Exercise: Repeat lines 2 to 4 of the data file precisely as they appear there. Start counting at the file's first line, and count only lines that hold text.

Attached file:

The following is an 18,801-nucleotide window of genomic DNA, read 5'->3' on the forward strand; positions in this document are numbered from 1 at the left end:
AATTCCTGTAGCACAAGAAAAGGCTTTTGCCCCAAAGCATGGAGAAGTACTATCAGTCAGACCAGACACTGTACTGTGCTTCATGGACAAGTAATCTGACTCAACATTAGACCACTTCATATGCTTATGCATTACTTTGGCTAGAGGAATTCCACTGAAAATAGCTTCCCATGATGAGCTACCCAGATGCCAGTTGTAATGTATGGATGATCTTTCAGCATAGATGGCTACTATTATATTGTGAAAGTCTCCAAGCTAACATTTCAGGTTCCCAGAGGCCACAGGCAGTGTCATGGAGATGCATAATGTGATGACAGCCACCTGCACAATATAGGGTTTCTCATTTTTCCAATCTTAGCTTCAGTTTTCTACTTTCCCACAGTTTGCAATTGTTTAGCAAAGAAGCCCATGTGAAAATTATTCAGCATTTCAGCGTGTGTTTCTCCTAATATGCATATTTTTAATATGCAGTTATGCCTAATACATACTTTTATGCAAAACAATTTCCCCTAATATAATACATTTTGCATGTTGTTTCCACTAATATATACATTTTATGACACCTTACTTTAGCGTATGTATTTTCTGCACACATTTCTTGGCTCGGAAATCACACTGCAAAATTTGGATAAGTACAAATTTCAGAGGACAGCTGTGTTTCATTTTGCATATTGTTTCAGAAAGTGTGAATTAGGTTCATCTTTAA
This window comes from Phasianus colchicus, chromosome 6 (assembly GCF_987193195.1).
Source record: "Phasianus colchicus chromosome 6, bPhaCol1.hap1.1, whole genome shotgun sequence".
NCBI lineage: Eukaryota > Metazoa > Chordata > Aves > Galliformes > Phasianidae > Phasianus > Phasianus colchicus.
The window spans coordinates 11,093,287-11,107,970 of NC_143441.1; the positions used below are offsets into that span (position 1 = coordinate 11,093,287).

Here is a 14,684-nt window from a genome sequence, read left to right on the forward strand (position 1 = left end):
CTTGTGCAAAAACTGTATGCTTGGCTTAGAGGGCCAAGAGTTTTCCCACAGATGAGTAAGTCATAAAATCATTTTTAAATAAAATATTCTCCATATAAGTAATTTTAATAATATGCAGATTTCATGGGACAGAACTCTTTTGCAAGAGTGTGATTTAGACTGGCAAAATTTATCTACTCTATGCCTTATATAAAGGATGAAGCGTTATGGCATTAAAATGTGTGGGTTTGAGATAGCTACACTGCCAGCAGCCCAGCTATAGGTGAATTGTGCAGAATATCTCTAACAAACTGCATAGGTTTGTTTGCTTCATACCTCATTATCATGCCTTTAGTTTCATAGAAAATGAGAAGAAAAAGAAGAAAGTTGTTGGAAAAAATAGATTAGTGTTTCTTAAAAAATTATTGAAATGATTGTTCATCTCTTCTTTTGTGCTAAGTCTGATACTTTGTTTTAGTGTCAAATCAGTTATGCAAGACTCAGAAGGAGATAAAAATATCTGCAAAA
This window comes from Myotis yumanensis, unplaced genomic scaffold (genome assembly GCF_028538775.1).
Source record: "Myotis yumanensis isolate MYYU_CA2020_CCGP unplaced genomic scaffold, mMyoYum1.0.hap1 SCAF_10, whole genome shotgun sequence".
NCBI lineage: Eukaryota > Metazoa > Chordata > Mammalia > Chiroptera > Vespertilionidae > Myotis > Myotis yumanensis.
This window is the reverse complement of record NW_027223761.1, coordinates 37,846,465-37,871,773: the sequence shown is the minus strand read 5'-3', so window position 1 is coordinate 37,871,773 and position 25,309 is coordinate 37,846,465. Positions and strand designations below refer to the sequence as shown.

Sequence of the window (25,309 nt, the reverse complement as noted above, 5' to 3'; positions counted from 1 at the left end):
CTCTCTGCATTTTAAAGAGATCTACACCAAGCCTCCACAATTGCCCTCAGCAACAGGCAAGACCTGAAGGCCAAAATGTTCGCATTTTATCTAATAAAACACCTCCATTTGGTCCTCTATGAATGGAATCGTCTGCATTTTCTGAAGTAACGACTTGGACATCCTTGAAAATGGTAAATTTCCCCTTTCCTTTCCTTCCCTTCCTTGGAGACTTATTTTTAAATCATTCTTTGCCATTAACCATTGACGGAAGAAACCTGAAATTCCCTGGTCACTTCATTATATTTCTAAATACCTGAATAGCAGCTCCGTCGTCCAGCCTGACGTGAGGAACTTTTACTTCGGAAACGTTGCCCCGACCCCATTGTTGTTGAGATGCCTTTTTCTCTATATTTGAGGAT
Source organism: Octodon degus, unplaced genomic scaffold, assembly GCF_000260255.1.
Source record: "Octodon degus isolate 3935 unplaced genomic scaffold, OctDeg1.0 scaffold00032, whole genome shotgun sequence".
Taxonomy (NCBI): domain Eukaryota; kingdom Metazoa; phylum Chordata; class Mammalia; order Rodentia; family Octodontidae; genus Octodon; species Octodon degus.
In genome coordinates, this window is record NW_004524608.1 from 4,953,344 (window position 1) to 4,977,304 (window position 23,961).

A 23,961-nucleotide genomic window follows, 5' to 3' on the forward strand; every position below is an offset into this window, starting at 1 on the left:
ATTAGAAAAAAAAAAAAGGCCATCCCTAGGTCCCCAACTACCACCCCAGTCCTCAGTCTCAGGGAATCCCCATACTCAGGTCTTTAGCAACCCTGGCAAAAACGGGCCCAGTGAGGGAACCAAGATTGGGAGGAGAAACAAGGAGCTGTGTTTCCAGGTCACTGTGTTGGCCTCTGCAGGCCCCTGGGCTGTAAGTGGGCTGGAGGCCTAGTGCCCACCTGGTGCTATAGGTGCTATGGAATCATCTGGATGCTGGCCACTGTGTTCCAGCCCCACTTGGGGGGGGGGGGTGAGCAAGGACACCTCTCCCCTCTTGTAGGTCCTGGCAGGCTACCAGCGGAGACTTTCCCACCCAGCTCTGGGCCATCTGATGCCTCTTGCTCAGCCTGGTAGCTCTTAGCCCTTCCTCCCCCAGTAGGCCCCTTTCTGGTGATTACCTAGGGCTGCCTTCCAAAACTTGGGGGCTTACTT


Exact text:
AATTCCTGTAGCACAAGAAAAGGCTTTTGCCCCAAAGCATGGAGAAGTACTATCAGTCAGACCAGACACTGTACTGTGCTTCATGGACAAGTAATCTGACTCAACATTAGACCACTTCATATGCTTATGCATTACTTTGGCTAGAGGAATTCCACTGAAAATAGCTTCCCATGATGAGCTACCCAGATGCCAGTTGTAATGTATGGATGATCTTTCAGCATAGATGGCTACTATTATATTGTGAAAGTCTCCAAGCTAACATTTCAGGTTCCCAGAGGCCACAGGCAGTGTCATGGAGATGCATAATGTGATGACAGCCACCTGCACAATATAGGGTTTCTCATTTTTCCAATCTTAGCTTCAGTTTTCTACTTTCCCACAGTTTGCAATTGTTTAGCAAAGAAGCCCATGTGAAAATTATTCAGCATTTCAGCGTGTGTTTCTCCTAATATGCATATTTTTAATATGCAGTTATGCCTAATACATACTTTTATGCAAAACAATTTCCCCTAATATAATACATTTTGCATGTTGTTTCCACTAATATATACATTTTATGACACCTTACTTTAGCGTATGTATTTTCTGCACACATTTCTTGGCTCGGAAATCACACTGCAAAATTTGGATAAGTACAAATTTCAGAGGACAGCTGTGTTTCATTTTGCATATTGTTTCAGAAAGTGTGAATTAGGTTCATCTTTAA
This window comes from Phasianus colchicus, chromosome 6 (assembly GCF_987193195.1).
Source record: "Phasianus colchicus chromosome 6, bPhaCol1.hap1.1, whole genome shotgun sequence".